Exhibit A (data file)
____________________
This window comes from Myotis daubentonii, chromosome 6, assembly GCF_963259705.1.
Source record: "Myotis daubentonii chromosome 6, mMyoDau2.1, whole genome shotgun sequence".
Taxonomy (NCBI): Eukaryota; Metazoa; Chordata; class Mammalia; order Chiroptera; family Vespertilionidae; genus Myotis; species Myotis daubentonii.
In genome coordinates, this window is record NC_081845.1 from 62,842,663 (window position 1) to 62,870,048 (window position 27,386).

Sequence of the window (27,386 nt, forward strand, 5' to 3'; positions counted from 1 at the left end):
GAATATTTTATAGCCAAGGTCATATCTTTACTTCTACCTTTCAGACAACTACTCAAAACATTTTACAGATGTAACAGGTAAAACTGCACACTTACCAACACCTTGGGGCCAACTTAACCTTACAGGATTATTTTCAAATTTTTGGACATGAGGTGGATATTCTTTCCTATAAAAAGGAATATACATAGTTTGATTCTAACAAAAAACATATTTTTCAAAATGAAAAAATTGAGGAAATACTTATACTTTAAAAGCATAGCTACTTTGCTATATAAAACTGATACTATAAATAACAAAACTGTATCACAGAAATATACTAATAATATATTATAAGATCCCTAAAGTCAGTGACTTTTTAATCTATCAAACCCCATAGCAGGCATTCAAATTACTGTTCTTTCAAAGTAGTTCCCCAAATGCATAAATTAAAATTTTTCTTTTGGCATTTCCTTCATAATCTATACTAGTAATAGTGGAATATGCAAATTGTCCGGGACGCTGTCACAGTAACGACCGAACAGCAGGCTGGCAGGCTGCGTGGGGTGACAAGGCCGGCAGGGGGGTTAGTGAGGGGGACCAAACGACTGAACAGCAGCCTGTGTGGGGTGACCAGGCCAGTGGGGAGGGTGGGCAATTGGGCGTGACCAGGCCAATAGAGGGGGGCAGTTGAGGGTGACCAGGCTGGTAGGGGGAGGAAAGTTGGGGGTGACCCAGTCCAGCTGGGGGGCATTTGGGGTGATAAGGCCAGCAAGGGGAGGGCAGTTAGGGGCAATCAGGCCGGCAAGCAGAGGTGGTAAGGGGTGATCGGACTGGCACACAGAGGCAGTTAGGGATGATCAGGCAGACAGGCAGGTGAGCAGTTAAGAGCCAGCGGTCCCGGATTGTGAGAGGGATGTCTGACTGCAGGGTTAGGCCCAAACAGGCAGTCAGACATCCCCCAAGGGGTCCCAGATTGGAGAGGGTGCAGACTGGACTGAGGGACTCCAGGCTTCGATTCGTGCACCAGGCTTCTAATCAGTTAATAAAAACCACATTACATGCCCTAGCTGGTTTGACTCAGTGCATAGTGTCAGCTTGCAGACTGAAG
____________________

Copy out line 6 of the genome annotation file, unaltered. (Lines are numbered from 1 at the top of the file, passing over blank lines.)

GAATATTTTATAGCCAAGGTCATATCTTTACTTCTACCTTTCAGACAACTACTCAAAACATTTTACAGATGTAACAGGTAAAACTGCACACTTACCAACACCTTGGGGCCAACTTAACCTTACAGGATTATTTTCAAATTTTTGGACATGAGGTGGATATTCTTTCCTATAAAAAGGAATATACATAGTTTGATTCTAACAAAAAACATATTTTTCAAAATGAAAAAATTGAGGAAATACTTATACTTTAAAAGCATAGCTACTTTGCTATATAAAACTGATACTATAAATAACAAAACTGTATCACAGAAATATACTAATAATATATTATAAGATCCCTAAAGTCAGTGACTTTTTAATCTATCAAACCCCATAGCAGGCATTCAAATTACTGTTCTTTCAAAGTAGTTCCCCAAATGCATAAATTAAAATTTTTCTTTTGGCATTTCCTTCATAATCTATACTAGTAATAGTGGAATATGCAAATTGTCCGGGACGCTGTCACAGTAACGACCGAACAGCAGGCTGGCAGGCTGCGTGGGGTGACAAGGCCGGCAGGGGGGTTAGTGAGGGGGACCAAACGACTGAACAGCAGCCTGTGTGGGGTGACCAGGCCAGTGGGGAGGGTGGGCAATTGGGCGTGACCAGGCCAATAGAGGGGGGCAGTTGAGGGTGACCAGGCTGGTAGGGGGAGGAAAGTTGGGGGTGACCCAGTCCAGCTGGGGGGCATTTGGGGTGATAAGGCCAGCAAGGGGAGGGCAGTTAGGGGCAATCAGGCCGGCAAGCAGAGGTGGTAAGGGGTGATCGGACTGGCACACAGAGGCAGTTAGGGATGATCAGGCAGACAGGCAGGTGAGCAGTTAAGAGCCAGCGGTCCCGGATTGTGAGAGGGATGTCTGACTGCAGGGTTAGGCCCAAACAGGCAGTCAGACATCCCCCAAGGGGTCCCAGATTGGAGAGGGTGCAGACTGGACTGAGGGACTCCAGGCTTCGATTCGTGCACCAGGCTTCTAATCAGTTAATAAAAACCACATTACATGCCCTAGCTGGTTTGACTCAGTGCATAGTGTCAGCTTGCAGACTGAAG